Verbal expressions of geographical information

Verbal expressions of geographical information
Øyvind Eide, Centre for Computing in the Humanities, King’s College London
Last year, my PhD project The area told as a story. An inquiry into the relationship between verbal
and map-based expressions of geographical information was initiated. The primary objective of the
project is to explore how people reflect and communicate about geography. Why do some groups of
people, e.g. in the modern Western world, use maps extensively, whereas other group, e.g. medieval
Notaricus Publicus, did not use them?
The method to be used will be to examine the relationship between verbal and map based
geographical communication. My hypothesis is that types of geographical information exist that can
be stored in and read from texts, but which are impossible to express on geographical maps without
significant loss of meaning. By modelling the geographical information I read from my source text
into conceptual structures, and by trying to express these conceptual structures on maps, the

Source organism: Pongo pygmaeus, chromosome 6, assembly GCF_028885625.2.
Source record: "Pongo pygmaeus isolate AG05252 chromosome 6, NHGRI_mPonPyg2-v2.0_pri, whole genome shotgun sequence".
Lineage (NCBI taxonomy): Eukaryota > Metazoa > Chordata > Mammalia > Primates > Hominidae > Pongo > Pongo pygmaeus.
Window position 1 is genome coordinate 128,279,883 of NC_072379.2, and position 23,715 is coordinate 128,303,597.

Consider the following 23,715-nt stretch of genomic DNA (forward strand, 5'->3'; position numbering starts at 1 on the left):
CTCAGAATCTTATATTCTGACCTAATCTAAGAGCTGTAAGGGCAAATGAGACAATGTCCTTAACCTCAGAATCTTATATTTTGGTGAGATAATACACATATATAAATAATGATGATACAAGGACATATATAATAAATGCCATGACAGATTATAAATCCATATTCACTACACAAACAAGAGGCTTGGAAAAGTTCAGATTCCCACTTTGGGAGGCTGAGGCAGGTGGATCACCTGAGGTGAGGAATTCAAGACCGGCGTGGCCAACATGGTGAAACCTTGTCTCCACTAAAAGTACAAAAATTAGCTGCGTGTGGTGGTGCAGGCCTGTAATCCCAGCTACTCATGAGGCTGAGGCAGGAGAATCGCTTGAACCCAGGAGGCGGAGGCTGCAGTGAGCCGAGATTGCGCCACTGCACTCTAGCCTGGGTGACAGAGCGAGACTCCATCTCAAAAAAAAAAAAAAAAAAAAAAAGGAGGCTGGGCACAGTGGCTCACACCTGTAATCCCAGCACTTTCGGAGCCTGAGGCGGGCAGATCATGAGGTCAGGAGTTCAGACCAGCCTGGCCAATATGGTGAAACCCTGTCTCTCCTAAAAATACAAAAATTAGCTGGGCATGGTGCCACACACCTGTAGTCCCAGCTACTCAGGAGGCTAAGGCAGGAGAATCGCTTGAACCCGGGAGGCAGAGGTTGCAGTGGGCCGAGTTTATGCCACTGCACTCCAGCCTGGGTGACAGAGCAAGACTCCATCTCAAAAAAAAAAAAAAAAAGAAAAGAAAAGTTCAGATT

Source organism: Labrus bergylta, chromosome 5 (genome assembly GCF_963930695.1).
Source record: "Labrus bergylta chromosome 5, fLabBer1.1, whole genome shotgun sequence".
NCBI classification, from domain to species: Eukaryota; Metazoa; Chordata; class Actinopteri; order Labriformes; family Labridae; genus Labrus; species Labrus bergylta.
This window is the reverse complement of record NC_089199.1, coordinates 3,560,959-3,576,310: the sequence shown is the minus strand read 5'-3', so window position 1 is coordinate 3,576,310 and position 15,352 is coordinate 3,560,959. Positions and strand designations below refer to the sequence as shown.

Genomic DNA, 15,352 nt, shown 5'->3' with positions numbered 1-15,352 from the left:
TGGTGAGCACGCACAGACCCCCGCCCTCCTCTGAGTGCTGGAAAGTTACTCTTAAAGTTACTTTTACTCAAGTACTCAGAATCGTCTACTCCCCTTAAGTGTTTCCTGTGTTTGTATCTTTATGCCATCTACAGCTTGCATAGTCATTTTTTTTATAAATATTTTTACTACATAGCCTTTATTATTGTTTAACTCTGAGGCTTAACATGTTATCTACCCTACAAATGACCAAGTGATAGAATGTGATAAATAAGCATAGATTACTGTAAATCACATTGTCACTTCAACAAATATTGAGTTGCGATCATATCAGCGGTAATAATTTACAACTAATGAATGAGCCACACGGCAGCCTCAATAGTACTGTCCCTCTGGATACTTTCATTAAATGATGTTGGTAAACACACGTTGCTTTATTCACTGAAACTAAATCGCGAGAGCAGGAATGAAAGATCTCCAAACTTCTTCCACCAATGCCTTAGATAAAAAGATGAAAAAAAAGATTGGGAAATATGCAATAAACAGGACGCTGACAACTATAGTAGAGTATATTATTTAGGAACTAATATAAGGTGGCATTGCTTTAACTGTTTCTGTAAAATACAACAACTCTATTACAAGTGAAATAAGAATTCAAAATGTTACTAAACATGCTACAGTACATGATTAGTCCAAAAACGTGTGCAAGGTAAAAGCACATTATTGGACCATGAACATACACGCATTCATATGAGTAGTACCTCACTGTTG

hypothesis will be tested. A computer program is made specially to assist the modelling experiment.
Any text containing descriptions of an existing or fictional geography could in principle be examined
in search for geographical information that is impossible to express on maps. But such information is
more likely to be found in some texts than in others.
In the 1740s, Major Peter Schnitler was appointed by the Danish government to explore the border
area between the middle and northern parts of Norway and Sweden. Large parts of the text in the
manuscript that he handed over to the Danish government consist of transcripts of local court
interviews carried out by Schnitler in order to gather information about the local population as well as
their view of the border areas. The material includes information directly relevant to the border
question, as well as general information about the areas in question.
There are two main arguments for the use of this text in my investigation. First, it is based on
interviews about geography with many different persons, of whom many presumably did not use
maps much. Thus, they would be assumed to have in their ways of expressing themselves many of the
features we are looking for. And secondly, they came from different ethnical and professional
backgrounds, e.g. Sami reindeer herders, Norwegian farmers, and military officers, while still
discussing the same topics. In addition, the text is available as a computer readable TEI document,
making the use of it simple on the technical level.
In the paper, some of the theory behind my work will be outlined, the context for Schnitler’s text will
be presented, and the method for the actual study of the expressiveness of the text will be shown.
Lastly, some preliminary results will be presented.